Guitar String Radius Gauges
All guitars, with the exception of classical guitars, have a slight radius on their fretboards. The radius gives the player a bit more comfort in playing. It also aids in the setup of the instrument. Over the last 60 years of modern guitar manufacturing, guitars have been made with all kinds of different fretboard radii. Each manufacturer seems to come up with a slightly different size radius. Some manufactures have used different radii for the same line of guitars of the years. Since fretboard and string radius is such an important part of guitar setup and playability, it is important to accurately measure the fretboard radius. That is where a string radius gauge comes in handy.
A string or fretboard radius gauge is either a square piece of plastic or metal that has different radii cut into each side. Since there are so many different common sizes of fretboard radius, string radius gauges generally come in a set of two squares. There are 8 different radii between the two square gauges. Measuring the fretboard radius is simple. Remove your guitar's strings and place your radius gauge on the fretboard. I usually like to place it between the 5th and 10th fret. Now shine a light behind the radius gauge. You will be able to see if the radius on the square matches the radius on the fretboard. If it doesn't simply turn the gauge until it fits smoothly on the fretboard without any gaps. That is the radius of your fretboard.
I have compiled this chart of all the most common fretboard radii that I have seen over the years. It is not an exhaustive chart, but it will show you the most popular sizes. Take a look.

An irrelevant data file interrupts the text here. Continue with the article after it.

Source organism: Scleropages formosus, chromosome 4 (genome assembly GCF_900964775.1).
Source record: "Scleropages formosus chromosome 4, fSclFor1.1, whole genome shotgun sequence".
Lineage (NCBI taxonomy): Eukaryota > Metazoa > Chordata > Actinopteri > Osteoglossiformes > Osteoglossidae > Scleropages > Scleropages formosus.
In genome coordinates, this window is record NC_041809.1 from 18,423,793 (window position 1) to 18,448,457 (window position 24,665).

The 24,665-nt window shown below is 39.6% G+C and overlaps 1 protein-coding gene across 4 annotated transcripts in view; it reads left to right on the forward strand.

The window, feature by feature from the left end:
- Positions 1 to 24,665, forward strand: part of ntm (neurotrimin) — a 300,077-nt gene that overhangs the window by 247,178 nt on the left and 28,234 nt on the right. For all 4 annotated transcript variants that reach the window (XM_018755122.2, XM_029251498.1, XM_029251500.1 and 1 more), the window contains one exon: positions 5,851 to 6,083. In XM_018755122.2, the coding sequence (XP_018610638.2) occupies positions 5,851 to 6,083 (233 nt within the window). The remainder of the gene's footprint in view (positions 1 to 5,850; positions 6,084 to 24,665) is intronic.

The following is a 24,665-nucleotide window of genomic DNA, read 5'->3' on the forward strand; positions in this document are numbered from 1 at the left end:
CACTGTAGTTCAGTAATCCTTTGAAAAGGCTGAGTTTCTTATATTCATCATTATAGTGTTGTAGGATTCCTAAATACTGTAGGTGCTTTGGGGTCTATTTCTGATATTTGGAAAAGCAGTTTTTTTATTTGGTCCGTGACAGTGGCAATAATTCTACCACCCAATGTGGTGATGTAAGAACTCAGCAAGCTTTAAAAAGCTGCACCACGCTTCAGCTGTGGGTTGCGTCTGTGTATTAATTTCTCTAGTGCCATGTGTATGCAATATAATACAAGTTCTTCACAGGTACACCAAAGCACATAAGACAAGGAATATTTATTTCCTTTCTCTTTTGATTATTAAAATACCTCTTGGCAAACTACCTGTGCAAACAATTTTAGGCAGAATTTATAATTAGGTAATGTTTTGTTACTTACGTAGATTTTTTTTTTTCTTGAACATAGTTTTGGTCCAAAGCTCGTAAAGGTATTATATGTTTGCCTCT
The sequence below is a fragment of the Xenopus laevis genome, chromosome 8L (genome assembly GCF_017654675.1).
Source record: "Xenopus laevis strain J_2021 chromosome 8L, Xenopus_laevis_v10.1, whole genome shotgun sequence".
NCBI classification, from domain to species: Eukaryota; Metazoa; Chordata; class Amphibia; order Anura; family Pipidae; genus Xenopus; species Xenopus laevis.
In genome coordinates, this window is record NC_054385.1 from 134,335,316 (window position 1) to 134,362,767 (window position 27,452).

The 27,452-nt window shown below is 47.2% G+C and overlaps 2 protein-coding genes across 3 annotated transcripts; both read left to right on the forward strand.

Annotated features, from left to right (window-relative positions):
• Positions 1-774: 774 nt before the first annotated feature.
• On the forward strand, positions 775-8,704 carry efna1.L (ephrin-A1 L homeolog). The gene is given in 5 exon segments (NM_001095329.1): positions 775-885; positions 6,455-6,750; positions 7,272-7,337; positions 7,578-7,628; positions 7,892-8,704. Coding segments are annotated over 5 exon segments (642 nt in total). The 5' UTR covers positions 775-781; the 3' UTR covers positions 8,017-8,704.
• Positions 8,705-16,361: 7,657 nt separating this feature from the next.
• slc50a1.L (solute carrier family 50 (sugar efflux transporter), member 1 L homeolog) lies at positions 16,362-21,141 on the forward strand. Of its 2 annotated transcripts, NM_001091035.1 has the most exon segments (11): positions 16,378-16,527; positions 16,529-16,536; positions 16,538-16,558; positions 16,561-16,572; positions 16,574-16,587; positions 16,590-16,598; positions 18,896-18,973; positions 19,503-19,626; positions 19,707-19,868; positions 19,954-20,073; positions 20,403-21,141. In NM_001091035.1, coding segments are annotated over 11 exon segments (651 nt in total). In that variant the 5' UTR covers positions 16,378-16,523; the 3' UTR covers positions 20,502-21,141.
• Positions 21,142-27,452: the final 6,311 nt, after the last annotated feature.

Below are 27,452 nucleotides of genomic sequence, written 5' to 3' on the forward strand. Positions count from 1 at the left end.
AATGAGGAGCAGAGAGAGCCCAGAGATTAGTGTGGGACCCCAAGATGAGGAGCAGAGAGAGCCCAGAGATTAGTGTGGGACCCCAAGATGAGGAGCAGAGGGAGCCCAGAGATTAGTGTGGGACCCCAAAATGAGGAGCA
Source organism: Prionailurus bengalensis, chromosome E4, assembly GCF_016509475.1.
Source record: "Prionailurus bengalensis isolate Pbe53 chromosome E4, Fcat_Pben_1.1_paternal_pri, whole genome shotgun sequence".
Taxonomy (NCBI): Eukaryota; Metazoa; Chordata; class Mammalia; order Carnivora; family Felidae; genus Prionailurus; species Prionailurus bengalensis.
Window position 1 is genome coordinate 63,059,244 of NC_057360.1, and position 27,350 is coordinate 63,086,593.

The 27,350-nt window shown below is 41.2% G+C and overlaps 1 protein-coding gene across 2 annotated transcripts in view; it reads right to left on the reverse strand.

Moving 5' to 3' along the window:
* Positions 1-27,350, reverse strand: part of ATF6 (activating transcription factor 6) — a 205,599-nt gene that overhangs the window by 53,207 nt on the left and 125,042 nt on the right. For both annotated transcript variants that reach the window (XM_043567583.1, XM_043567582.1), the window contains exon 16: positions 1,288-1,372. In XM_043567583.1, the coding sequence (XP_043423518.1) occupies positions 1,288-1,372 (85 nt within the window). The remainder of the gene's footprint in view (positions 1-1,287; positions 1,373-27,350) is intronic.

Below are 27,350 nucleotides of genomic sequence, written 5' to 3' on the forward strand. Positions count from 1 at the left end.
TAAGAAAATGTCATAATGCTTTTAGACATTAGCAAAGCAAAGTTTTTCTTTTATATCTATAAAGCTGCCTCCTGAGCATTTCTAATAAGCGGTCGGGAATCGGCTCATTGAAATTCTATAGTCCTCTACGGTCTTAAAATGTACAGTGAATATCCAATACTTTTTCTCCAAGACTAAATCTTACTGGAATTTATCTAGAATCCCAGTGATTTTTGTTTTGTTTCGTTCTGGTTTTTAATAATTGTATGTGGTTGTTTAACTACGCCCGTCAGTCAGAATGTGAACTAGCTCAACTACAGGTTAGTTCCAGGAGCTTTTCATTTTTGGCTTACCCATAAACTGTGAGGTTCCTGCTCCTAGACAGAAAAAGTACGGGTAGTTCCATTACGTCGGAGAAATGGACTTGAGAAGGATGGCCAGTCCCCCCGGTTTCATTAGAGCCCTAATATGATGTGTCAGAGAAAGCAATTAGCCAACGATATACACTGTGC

|Modern Fender Stratocaster American guitar||9.5" (241 mm)|
|Vintage Fender Stratocaster guitar||7.25" (184.1 mm)|
|Gibson Les Paul guitar||12" (305 mm)|
|Gibson Sg guitar||12" (305 mm)|
|Ibanez guitars||12" (305 mm)|
|Jackson guitars||16" (406 mm) or compound, from 12" (nut) to 16" (heel). A compound radius is common on their newer models|
|Warmoth guitars Compound||from 10" (nut) to 16" (heel)|
|PRS Guitars Regular||10" (254 mm)|
|PRS Guitars Wide Fat and Wide Thin||11 11/16" (42.8 mm)|
|PRS Guitars 513||11 43/64" (42.4 mm)|
|PRS Guitars Hiland||11 21/32" (42 mm)|
|PRS Guitars Santana||11 1/2" (292 mm)|
|PRS Guitars Custom 22/12||11 1/2" (292 mm)|
|Most electric guitars with LSR roller nuts||9.5" to 10" (241 mm to 254 mm)|
|Most electric guitars with Floyd Rose bridge||10" (254 mm)|
|Traditional Classical guitars||flat (no radius)|
|Martin acoustic guitars||16" (406.4 mm)|
|Gibson acoustic guitars||12" (305 mm)|
Since a guitar's string radius must be set up to match the fretboard radius, it is nearly impossible to properly set up a guitar without accurately measuring the fretboard radius. This is why I think a set of string radius gauges is a must have in your guitar repair bench. These gauges are easy to use and easy to store. The best thing about these gauges is the price. I think I paid about $5.00 for my set of radius gauges. They look awesome and work great! Make sure to add these inexpensive string radius gauges to your guitar workshop today. If you would like more information about how to check your guitar string radius, please see my how to set a guitar's string radius article.